Overview of the 2013 Aviation Weather Testbed Activities: Winter and Summer Experiments

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Wednesday, 5 February 2014
Hall C3 (The Georgia World Congress Center )
Steven A. Lack, NOAA/NWS/NCEP/Aviation Weather Center, Kansas City, MO; and R. L. Solomon, A. R. Harless, B. R. J. Schwedler, A. M. Terborg, B. P. Pettegrew, D. Blondin, S. Silberburg, B. Entwistle, D. Vietor, and D. Bright
Manuscript (1.7 MB)

Handout (1.2 MB)

The Aviation Weather Center (AWC) in Kansas City, MO hosted the First Aviation Weather Testbed (AWT) Winter Experiment from February 11-22, 2013 and the Third AWT Summer Experiment August 12-23, 2013. The primary goal of both experiments was to demonstrate and evaluate new datasets, tools, and deliverables with the participation of AWC forecasters, academia, governments, and industry participants in a simulated operational environment focused on air traffic impact. A description of each the main objectives and methodologies for both experiments will be presented along with a brief summary of findings.

The Inaugural AWT Winter Experiment was focused on evaluating both operational and experimental products focusing on turbulence, icing and ceiling and visibility. Operationally, a forecaster issues Graphical AIRMETs for all of these variables for a particular third of the country during a shift; however, during this experiment the workstations were set up so that a group of participants could compare and contrast multiple forecasts for one particular forecast hazard across the CONUS for a day. This paradigm shift in the forecasting process allowed the forecasters to provide valuable feedback and view the strengths and weaknesses of products they may not have time to examine on an operational shift. Additionally, an experimental desk aimed at winter weather decision support worked in tandem with decision support experiments being held at the WPC's Winter Weather Experiment to produce experimental briefings intended for emergency management and transportation interests.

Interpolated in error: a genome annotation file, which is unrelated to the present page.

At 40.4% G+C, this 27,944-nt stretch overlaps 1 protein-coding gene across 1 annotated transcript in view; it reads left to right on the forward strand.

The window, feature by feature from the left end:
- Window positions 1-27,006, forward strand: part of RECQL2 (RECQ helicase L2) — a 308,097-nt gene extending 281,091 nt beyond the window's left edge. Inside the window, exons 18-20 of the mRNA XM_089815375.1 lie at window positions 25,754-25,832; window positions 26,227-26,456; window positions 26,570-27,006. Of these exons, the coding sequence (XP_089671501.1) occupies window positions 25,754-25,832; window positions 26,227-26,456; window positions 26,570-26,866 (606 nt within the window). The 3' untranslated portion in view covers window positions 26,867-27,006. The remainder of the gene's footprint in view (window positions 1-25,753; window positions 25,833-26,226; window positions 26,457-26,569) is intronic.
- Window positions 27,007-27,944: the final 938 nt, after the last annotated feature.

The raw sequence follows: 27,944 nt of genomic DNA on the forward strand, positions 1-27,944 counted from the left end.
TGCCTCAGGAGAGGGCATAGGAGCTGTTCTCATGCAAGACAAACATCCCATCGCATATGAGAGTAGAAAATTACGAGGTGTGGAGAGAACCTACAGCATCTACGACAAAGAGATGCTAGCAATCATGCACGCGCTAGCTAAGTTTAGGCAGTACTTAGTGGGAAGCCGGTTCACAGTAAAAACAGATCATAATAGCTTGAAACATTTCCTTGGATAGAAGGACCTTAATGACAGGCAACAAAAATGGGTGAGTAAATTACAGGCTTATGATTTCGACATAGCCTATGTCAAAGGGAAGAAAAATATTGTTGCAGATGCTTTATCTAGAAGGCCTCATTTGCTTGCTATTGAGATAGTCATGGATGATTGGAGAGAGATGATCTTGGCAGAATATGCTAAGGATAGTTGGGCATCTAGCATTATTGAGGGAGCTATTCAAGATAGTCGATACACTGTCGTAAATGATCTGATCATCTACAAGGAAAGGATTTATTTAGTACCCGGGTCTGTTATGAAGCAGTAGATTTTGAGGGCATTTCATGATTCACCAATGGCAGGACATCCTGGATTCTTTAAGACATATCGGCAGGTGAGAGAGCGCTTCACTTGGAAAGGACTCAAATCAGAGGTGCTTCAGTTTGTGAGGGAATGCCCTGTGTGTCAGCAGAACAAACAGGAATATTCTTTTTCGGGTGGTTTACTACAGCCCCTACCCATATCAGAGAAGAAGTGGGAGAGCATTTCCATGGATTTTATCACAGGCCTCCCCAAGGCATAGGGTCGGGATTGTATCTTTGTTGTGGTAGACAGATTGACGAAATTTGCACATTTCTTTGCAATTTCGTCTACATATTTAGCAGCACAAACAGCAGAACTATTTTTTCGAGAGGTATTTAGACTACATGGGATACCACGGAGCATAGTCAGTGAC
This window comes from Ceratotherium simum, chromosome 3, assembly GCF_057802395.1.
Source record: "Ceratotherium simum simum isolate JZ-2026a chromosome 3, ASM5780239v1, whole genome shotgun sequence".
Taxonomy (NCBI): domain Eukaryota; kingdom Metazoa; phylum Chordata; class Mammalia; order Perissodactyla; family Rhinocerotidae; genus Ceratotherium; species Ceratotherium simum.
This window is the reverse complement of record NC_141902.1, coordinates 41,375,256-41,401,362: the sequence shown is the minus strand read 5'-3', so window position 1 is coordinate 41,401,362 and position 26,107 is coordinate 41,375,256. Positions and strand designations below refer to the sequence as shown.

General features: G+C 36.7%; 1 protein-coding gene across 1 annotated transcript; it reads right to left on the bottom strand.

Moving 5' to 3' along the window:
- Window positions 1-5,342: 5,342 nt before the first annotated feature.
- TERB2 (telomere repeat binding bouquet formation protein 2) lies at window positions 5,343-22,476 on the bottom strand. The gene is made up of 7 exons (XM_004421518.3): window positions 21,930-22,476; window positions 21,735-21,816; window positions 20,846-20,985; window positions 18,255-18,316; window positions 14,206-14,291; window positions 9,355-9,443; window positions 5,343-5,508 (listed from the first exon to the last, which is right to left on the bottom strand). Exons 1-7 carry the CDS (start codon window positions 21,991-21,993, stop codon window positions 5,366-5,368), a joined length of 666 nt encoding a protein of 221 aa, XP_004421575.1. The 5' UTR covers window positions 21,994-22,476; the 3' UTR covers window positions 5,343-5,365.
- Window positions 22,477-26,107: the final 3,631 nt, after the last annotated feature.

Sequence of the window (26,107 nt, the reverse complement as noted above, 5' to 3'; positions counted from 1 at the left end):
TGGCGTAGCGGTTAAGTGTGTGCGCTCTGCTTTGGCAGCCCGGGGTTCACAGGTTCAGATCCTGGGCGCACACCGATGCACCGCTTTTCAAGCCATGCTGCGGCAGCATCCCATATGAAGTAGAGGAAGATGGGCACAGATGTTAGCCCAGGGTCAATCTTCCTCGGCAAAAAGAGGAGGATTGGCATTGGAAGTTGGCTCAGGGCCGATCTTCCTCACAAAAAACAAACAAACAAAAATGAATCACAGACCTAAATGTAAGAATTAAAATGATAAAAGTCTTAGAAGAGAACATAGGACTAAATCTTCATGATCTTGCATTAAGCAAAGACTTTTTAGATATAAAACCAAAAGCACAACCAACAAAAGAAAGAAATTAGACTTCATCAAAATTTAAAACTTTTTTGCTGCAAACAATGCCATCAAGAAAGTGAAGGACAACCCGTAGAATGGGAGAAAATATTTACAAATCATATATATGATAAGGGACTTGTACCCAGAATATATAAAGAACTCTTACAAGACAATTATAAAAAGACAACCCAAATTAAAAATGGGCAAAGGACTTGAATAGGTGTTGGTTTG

The Third AWT Summer Experiment focused primarily on forecasting high-impact convection on multiple scales of interest, from regional to global, however some additional aviation impact variables were considered, such as: ceiling, visibility, and winds. Throughout the two weeks, five experimental workstations were set up each with their own individual goals, including: an experimental CCFP desk, an experimental Convective SIGMET desk, a National Aviation Meteorologist (NAM) experimental desk, a global convection desk, and a situational awareness desk (including GOES-R simulated products and a variety of observation and nowcasting datasets). A primary task for the experimental desks was to issue operational products using both operational and experimental guidance available within the AWT. Additionally, some desks were asked to issue modified operational products that provide additional information useful to traffic flow management decision making.